Diversity of success will be Chaisson’s legacy

Published 12:00 am Monday, August 21, 2006

Accomplishments seem too many to list for former judge

Joel Chaisson just shakes his head and thinks for a moment.

&#8220Where did the drive to always succeed come from?” he responded. &#8220I’m not really sure. I think some people are just born that way. Maybe that was me.”

In whatever manner you analyze the accomplishments of one former Judge Joel Chaisson, it is hard not to see a lifetime of a man striving to achieve.

He played three sports in high school, became a lawyer, ran for state representative when he was just out of college, became an assistant district attorney, then a district judge, and now holds the powerful position as executive director of the Port of South Louisiana.


Chaisson smiles as he considers it all, and nods in agreement.

&#8220I’ve always loved a challenge, especially when I was a lawyer,” he recalled. &#8220I would take the cases no one else wanted. It’s just how I was.”

He especially remembers the reaction at age 25 when he decided to run for state representative.

&#8220I was asked the same question you just asked me. ‘Why the hŠ do you think you can do that?’ And I remember telling them that that I thought it was America, and anyone can run,” Chaisson said.

The success for Chaisson seems to have been one story after another during the past 71 years of his life.

Yet today, he sits in his rather luxurious office as the executive director of the port, earning a $176,000 annual salary without even considering the law practice he still conducts. And one thing is abundantly clear.

&#8220I don’t see myself retiring,” he remarked. &#8220I have too many friends that retired, and thenŠwell, you know what happens. Even if I don’t continue with the port when my contract is up in a little over a year, I’ll still practice law. My philosophy is to keep the motor wound up and going as long as you can.”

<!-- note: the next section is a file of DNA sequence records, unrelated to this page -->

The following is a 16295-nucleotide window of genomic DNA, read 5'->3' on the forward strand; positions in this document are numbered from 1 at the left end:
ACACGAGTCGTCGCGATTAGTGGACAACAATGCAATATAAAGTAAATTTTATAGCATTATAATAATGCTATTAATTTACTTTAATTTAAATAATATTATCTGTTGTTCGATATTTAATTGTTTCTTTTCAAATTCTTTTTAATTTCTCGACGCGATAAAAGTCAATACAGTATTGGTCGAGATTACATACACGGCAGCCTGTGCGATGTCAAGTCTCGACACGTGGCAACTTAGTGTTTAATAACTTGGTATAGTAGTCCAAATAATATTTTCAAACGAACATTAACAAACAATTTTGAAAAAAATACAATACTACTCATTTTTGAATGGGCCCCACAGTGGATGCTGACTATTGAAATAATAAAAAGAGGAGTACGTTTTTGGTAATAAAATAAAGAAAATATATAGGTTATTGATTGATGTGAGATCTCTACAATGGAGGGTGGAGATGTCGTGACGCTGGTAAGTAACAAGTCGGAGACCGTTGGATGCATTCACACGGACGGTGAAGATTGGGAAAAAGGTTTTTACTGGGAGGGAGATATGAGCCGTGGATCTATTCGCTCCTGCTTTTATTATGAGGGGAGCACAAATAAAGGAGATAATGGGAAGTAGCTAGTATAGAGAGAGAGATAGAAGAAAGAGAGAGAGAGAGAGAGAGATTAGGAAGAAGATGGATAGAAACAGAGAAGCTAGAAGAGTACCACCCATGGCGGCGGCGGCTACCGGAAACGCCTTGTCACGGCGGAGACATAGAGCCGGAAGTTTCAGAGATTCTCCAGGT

Born in LaFourche Parish with a dad who worked for Shell and a mother who stayed home with the kids, the only way he remembers his childhood is &#8220great. We knew everyone when we moved to Luling shortly after my dad got moved here with Shell. And I loved sports and was always playing.”

While his parents both came from large families, with 10 to 12 kids in each, Chaisson had two sisters, something that would drastically change when he married his own childhood sweetheart and later would go on to have nine children.

He was a prep star, playing baseball, basketball and football and making all-state as a pitcher at Hahnville High School, before heading to Southeastern Louisiana University on a football scholarship.

&#8220That didn’t last too long since I got on at Shell in the summer and made such good money, I decided to call it quits for football,” he said.

Later finishing school at Nicholls State, and getting his law degree at LSU, the young romance he began at the age of 15, with soon-to-be wife Bobbie at age 13, stuck together through all those years until they married when he was 20, and she was just about to turn 18. They recently celebrated their 51st wedding anniversary.

Their first child, Joel Jr., is now 46, and gave Bobbie the chance to become the homemaker, something she would certainly pay her dues at as the couple eventually had a total of nine children in 15 years.

&#8220We both always wanted a large family. We just love the kids and the grandkids,” he said. &#8220We stopped after nine, but honestly, 12 would have been OK.”

Five of the children became attorneys like their dad, and the couple now has 17 grandkids.

&#8220All I remember is that it was a barrel of fun with all those kids,” he said. &#8220If there were any hard times from having so many, I don’t remember. All I think about are the good times.”

Driven to Professional Success

Meanwhile, Chaisson may have figured he needed to work extra hard to support all those children, because he admittedly &#8220always had the drive to succeed.”

Coming out of college with his degree, he went to work in private practice and found himself finding plenty of success, especially with some challenging cases.

One of those was the first civil jury trial in St. Charles Parish since reconstruction, involving a pregnant woman and her unborn child, as both were killed in a car/railroad accident.

&#8220Back then you had to really prove that a homemaker was worth something. That was my whole defense, and it worked,” he said.

The jury awarded $281,000 to the family in that case, standing as one of the early landmark cases in that arena, back in the time when partial fault was not allowed in such cases.

&#8220Either you had to prove 100 percent neglect on the part of the plaintiff, or you didn’t get anything,” he said. &#8220Those cases were a lot harder to win back then.”